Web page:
North Korea Still Improving Factory That Makes Missiles Capable of Striking U.S.

North Korea is expanding its factory that builds ballistic missiles capable of striking U.S. military installations, according to new satellite images.

Only weeks after the much-vaunted summit between President Donald Trump and the North Korean leader, experts told The Wall Street Journal that new images cast further doubt on Kim Jong Un's pledge to denuclearize the peninsula.

The images, taken by San Francisco-based Planet Labs Inc. and analyzed by researchers at the Middlebury Institute for International Studies (MIIS) in Monterrey, show construction of the Chemical Material Institute in the North Korean city of Hamhung.

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A North Korean missile production facility in the city of Hamhung as seen from a satellite image taken on June 29. Images show improvements to the facility despite the pledge by Kim Jong Un to denuclearize the Korean peninsula. Planet Labs Inc/Handout via REUTER

The institute is for the manufacture of carbon composite parts for solid-fueled ballistic missiles, which can carry out a swift nuclear strike. It also makes re-entry vehicles, considered by experts to be the last hurdle to developing longer-range missiles capable of hitting the U.S.

David Schmerler, a research associate at MIIS, said that the Chemical Materials Institute's function was to produce parts for its missile program.

"The expansion of the production infrastructure for North Korea's solid-fuel missile infrastructure probably suggests that Kim Jong Un does not intend to abandon his nuclear and missile programs," he told The Wall Street Journal.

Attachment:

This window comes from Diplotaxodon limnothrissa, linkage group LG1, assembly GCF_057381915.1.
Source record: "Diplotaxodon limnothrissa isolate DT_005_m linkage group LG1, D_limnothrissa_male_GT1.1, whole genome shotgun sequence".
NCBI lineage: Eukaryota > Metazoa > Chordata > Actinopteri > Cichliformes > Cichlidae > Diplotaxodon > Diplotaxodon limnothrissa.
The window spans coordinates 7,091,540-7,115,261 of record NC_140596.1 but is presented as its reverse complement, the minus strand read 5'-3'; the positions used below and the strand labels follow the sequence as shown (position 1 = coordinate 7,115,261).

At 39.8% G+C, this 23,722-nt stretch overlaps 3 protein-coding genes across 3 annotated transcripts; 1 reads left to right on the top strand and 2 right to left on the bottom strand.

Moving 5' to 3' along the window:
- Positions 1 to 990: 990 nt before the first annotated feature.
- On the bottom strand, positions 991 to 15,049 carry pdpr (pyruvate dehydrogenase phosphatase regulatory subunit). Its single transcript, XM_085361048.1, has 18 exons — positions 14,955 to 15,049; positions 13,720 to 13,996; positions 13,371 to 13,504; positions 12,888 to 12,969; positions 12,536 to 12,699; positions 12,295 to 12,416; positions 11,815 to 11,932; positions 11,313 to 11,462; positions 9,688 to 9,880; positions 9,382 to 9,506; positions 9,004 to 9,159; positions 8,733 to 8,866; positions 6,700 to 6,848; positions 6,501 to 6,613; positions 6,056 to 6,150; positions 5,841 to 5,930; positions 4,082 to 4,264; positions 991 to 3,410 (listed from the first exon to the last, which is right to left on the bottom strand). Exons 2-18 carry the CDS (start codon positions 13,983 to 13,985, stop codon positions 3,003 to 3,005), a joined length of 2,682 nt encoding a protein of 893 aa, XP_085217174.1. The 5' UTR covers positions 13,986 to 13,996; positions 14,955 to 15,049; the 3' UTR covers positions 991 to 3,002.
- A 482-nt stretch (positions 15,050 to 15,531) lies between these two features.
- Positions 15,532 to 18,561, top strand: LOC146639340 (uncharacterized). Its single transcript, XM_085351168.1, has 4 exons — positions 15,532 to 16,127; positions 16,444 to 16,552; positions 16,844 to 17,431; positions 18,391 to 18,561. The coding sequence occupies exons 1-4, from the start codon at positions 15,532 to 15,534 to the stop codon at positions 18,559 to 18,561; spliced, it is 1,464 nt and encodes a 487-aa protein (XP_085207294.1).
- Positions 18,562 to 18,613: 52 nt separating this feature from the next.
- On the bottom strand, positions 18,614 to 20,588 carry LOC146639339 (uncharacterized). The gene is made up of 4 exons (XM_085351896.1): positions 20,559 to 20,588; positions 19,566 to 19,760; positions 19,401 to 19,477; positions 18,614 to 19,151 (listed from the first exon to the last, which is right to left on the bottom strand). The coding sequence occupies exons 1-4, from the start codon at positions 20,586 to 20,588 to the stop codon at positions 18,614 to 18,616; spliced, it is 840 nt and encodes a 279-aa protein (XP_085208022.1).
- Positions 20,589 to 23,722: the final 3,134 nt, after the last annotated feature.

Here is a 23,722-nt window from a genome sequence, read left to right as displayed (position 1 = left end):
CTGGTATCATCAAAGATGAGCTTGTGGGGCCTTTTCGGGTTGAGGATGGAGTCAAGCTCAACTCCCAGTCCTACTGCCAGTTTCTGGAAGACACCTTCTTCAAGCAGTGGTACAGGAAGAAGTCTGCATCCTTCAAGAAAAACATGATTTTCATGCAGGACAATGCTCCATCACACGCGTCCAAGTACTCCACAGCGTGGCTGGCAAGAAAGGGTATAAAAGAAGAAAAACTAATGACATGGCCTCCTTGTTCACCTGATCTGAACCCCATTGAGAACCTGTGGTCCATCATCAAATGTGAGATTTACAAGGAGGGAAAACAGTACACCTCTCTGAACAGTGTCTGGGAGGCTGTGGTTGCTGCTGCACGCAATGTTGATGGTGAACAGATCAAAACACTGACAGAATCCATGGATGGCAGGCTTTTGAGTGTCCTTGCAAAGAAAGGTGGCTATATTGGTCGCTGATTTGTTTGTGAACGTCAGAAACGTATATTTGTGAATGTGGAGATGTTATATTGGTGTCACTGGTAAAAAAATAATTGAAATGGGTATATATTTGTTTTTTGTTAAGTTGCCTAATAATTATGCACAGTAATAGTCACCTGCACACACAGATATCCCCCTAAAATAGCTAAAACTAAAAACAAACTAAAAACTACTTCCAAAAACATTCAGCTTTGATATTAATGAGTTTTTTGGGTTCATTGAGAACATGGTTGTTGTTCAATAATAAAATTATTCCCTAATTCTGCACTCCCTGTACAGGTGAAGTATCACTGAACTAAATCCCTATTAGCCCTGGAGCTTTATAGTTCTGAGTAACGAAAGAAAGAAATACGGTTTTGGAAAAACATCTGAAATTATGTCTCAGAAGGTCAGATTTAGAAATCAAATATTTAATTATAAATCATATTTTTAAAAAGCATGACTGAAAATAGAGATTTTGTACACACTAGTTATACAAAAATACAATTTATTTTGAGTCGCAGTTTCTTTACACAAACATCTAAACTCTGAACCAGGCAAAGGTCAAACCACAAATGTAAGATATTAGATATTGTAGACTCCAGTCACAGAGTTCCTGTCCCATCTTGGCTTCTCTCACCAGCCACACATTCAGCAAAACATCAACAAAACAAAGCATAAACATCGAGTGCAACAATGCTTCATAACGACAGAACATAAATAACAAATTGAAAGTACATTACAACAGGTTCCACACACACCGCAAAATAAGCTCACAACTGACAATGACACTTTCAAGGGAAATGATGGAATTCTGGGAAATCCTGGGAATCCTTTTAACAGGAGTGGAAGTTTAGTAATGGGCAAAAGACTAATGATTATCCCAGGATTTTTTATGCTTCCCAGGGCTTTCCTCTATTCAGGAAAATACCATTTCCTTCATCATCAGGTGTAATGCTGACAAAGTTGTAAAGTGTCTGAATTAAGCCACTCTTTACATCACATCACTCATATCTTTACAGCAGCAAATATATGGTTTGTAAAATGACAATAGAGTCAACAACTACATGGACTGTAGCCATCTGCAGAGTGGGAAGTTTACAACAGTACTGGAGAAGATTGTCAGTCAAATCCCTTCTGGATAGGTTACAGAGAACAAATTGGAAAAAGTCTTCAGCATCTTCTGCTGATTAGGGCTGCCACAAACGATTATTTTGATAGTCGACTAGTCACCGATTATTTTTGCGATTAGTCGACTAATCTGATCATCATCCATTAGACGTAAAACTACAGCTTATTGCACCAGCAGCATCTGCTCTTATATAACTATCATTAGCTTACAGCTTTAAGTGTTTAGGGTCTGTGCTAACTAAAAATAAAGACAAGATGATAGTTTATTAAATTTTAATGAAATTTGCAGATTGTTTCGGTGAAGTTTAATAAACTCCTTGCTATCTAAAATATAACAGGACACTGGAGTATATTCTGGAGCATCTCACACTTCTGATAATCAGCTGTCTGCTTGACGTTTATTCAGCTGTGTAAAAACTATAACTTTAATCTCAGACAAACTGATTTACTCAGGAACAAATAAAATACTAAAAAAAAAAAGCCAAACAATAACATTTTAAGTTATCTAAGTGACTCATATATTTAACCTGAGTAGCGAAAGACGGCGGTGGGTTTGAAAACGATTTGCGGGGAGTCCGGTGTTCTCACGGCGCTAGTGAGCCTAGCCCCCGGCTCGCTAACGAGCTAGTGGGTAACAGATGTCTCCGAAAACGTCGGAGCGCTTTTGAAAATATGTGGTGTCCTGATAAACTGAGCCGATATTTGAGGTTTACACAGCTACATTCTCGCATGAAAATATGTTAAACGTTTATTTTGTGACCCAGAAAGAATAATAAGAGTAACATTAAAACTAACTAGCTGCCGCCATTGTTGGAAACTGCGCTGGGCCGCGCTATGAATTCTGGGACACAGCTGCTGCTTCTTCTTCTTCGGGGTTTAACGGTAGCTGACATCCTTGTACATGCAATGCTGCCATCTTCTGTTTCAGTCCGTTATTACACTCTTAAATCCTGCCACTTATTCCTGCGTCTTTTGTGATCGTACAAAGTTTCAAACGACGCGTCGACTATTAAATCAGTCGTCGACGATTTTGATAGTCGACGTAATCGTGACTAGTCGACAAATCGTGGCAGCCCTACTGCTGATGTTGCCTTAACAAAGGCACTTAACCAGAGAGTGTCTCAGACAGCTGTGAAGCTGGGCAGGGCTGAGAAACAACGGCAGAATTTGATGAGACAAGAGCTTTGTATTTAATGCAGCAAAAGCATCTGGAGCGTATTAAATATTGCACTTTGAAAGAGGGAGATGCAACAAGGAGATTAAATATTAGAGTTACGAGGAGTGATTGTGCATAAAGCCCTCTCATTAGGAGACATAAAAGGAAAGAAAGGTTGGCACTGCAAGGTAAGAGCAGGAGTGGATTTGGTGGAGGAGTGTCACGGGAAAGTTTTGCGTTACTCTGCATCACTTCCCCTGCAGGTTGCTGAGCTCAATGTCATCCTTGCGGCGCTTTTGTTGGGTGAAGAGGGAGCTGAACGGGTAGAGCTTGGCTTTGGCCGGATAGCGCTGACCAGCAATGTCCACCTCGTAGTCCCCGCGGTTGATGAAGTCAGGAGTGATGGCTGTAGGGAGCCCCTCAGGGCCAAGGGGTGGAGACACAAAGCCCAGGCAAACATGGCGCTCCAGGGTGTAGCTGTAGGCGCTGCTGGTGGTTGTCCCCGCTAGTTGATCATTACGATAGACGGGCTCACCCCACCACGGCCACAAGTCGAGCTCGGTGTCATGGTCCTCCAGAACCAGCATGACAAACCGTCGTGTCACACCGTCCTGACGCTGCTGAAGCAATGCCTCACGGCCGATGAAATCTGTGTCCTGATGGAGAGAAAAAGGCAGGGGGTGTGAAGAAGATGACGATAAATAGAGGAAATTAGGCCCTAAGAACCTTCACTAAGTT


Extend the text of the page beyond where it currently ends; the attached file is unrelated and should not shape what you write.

The images show that the exterior of the plant was being finished around the time of the Trump-Kim summit in Singapore.

In August 2017, following two tests of liquid-fueled missiles, Kim was shown at the factory examining an artist's depiction of the site.

Jeffrey Lewis, the director for the East Asia Nonproliferation Program at MIIS, said most of the plant was built in May, after Kim's summit with South Korean president Moon Jae-In.

"Kim has never offered to disarm. Not once. He's arming, not disarming," Lewis said, according to CNN.

U.S. President Donald Trump walks with North Korean leader Kim Jong Un at the Capella Hotel on Sentosa island in Singapore in this picture released on June 12
U.S. President Donald Trump walks with North Korean leader Kim Jong Un during the recent U.S.–North Korea summit in Singapore. The long-awaited summit—which was canceled and then reinstated—was nearly upended altogether because Trump was reportedly bored upon arriving. KCNA via REUTERS

It follows a report from the North Korea monitoring website 38 North showing infrastructure improvements on some of Pyongyang's nuclear facilities.

On Sunday, Trump was asked if he trusted Kim's pledge. He told Fox Business: "I made a deal with him, I shook hands with him, I really believe he means it. Now, is it possible? Have I been in deals, have you been in things where people didn't work out? It's possible."

White House National Security Adviser John Bolton told CBS News that Pyongyang needed to reveal its undeclared weapons for the U.S. to proceed with its plan to dismantle its weapons program.

"There's nobody involved in this discussion with North Korea in the administration who is overburdened by naïveté. We've seen how the North Koreans have behaved before," Bolton said.